Contributing Guide


Commits should follow this guide:

When opening a new issue, try to roughly follow the commit message format conventions above.

Be sure to include any related GitHub issue references in the commit message. See GFM syntax for referencing issues and commits.

Code style follows PEP8:

Please read our Developer Certificate of Origin. All contributions to this repository must be signed as described on that page. Your signature certifies that you wrote the patch or have the right to pass it on as an open-source patch. (Use -s option for git commit to do this automatically)

Community: #vcd (channel)


Verify python and pip installation with:

> python3 --version
Python 3.7.0

> pip3 --version
pip 18.0 from /usr/local/lib/python3.7/site-packages/pip (python 3.7)

Virtual Environments

A virtual environment is a project workspace (a folder/directory) where your project’s dependencies are isolated from the user/global space and from the dependencies of other projects. For example, if one project you’re working on requires Flask 1.0 and another project requires Flask 2.0, these projects have different dependencies, and without virtual environments, you can’t have both Flask 1.0 and 2.0. Having a virtual environment for each project will allow you to develop and test both of these projects on one machine.

The virtual environment program we will use is virtualenv, though there are others that do the same thing, such as pipenv, conda, venv, etc. The program virtualenvwrapper includes a lot of helpful shortcuts/functionality for managing your virtual environments, and using it is personal preference.

When no virtual environment is active, python packages install to user or global site-packages directory.

With a virtual environment active, python packages install to the virtual environment’s site-packages, and user/global site-packages are hidden from the interpreter

Install virtualenv

> pip3 install virtualenv

Virtual Environment Setup

More on virtual environments:

Project Setup

Git Setup

# Clone your forked repository to your local machine
> git clone

# Register the upstream remote repository as one of your project's known remote repositories
> git remote add upstream
origin (fetch)
origin (push)
upstream (fetch)
upstream (push)

Creating a Development Environment

CSE Usage and Testing

Configure vcd-cli to enable vcd cse ... commands

Edit ~/.vcd-cli/profiles.yaml to include this section:

- container_service_extension.client.cse

If ~/.vcd-cli/profiles.yaml doesn’t exist, logging in to VCD via vcd-cli will create it


Useful Commands

# see all commands with:
> vcd -h
> vcd cse -h
> cse -h

### Most 'vcd cse ...' commands require you to be logged in to VCD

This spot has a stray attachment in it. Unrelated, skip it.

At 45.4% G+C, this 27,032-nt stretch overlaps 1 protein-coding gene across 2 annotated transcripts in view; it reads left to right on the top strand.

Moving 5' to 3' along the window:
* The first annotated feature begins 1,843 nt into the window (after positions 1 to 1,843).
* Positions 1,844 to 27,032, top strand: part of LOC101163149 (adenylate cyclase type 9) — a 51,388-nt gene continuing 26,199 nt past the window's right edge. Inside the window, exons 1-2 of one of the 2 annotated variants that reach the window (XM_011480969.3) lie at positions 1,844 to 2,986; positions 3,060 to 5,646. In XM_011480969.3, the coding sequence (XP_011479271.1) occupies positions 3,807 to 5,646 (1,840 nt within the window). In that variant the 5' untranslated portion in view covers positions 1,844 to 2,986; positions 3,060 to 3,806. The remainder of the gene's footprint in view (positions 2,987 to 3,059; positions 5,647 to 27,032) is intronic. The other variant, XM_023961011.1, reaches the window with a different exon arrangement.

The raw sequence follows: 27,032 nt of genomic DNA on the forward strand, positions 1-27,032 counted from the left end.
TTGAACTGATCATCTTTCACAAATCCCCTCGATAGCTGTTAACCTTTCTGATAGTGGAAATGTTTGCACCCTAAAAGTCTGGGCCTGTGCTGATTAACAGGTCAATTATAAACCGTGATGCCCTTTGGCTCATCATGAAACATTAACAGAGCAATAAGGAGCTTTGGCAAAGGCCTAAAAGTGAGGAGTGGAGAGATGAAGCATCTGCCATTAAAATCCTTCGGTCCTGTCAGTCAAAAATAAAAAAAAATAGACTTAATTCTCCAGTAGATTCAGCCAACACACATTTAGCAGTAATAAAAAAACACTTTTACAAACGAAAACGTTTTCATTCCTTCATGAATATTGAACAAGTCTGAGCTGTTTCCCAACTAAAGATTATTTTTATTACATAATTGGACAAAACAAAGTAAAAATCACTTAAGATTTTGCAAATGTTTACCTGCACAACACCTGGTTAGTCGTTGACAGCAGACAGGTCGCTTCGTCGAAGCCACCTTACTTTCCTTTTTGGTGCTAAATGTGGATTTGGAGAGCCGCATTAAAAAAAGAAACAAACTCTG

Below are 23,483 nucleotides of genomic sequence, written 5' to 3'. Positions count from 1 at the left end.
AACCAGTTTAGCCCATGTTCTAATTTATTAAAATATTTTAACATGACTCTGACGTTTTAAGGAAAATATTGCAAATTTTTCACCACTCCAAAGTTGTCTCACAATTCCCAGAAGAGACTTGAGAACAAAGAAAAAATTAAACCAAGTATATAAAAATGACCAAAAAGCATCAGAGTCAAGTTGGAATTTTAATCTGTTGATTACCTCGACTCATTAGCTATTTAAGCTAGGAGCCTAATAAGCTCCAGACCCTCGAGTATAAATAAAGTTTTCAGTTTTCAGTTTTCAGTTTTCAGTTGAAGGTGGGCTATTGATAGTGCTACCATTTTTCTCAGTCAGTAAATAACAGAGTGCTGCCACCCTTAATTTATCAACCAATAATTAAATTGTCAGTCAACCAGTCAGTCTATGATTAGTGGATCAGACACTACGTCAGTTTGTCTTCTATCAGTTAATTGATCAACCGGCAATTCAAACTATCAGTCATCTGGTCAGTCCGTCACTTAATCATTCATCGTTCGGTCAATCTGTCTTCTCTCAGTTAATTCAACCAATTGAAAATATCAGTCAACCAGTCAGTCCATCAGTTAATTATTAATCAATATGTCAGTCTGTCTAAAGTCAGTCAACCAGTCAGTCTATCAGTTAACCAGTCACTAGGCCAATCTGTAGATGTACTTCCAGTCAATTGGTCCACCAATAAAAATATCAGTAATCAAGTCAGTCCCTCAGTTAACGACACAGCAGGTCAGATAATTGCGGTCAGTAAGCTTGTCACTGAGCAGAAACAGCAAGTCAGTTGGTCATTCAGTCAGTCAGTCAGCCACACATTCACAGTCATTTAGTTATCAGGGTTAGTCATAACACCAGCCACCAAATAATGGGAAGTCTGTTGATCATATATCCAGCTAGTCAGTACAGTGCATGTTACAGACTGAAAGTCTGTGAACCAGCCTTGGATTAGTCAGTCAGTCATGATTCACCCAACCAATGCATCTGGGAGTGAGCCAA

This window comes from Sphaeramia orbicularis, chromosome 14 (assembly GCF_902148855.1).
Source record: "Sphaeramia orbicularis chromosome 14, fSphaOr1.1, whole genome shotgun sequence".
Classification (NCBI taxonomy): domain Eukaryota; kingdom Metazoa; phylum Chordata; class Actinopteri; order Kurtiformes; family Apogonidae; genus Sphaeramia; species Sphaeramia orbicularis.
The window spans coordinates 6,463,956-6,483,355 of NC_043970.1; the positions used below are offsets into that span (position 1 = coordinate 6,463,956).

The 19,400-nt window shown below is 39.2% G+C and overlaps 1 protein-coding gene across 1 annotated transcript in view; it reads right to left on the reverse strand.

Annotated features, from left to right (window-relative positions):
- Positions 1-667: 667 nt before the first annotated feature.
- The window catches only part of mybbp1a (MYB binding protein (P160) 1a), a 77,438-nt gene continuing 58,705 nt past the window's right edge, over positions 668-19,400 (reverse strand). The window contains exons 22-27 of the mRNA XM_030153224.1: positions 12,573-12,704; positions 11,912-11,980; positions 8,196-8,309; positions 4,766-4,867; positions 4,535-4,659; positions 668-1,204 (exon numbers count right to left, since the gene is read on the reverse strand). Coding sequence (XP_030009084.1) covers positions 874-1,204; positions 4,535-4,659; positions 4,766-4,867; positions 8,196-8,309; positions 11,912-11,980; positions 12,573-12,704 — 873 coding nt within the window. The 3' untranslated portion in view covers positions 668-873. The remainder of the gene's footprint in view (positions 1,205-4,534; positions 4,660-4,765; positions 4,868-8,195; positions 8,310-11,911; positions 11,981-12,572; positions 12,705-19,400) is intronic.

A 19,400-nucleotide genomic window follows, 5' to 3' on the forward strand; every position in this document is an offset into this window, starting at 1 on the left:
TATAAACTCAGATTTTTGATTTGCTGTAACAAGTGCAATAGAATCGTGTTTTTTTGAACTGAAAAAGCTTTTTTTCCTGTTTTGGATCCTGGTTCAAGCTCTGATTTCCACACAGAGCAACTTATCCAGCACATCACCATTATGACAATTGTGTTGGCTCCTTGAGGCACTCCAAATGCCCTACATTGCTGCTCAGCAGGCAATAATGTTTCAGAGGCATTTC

# login as cloud administrator
> vcd login ip system USERNAME -iwp PASSWORD

# login as org user

# use a target org while logged in as cloud administrator
> vcd org use ORGNAME

# see current login info
> vcd pwd

Set up VCD for Testing

In a VCD instance where you are system administrator. Assume default settings unless stated otherwise

Set up config.yaml

# get a sample config file to edit
cse sample > config.yaml

Testing Cheat Sheet

> cse install -c config.yaml
> cse version
> cse check -c config.yaml
> cse run -c config.yaml
> vcd cse version
> vcd cse template list
> vcd cse system info
> vcd cse cluster create mycluster -n NETWORKNAME
> vcd cse cluster info mycluster
> vcd cse node create mycluster -n NETWORKNAME
> vcd cse node list mycluster
> vcd cse node info mycluster nodename
> vcd cse node delete mycluster nodename
> vcd cse cluster delete mycluster

Standard Git Workflow

Common Git commands:

### Harmless commands
# see current branch and state of changes
> git status

# see all local branches
> git branch

# see remote upstream's changes, but don't apply
> git fetch upstream

# switch local branches
> git checkout branchname

# view git commit log
> git log

### Commands with side effects
# signs the commit message to avoid annoying github bot
> git commit -s

# Adds changes to last commit and change commit message
> git commit --amend

# places all uncommitted changes into stash
> git stash

# lists all stashed changes
> git stash list

# applies the most recent stash and removes it from stash
> git stash pop

# without --rebase, applies pulled code on top of your current changes. With --rebase, applies the remote changes first, then applies your code changes on top of those.
> git pull --rebase

# allow user to modify commit history for latest 5 commits (squashing is very useful)
> git rebase -i HEAD~5

# Forces the remote origin branch to be the same as your local branch. Can be used to update an open pull request after using git rebase locally. Fairly safe to use since nothing should be forked from your remote origin
> git push origin branchname --force

Git resources: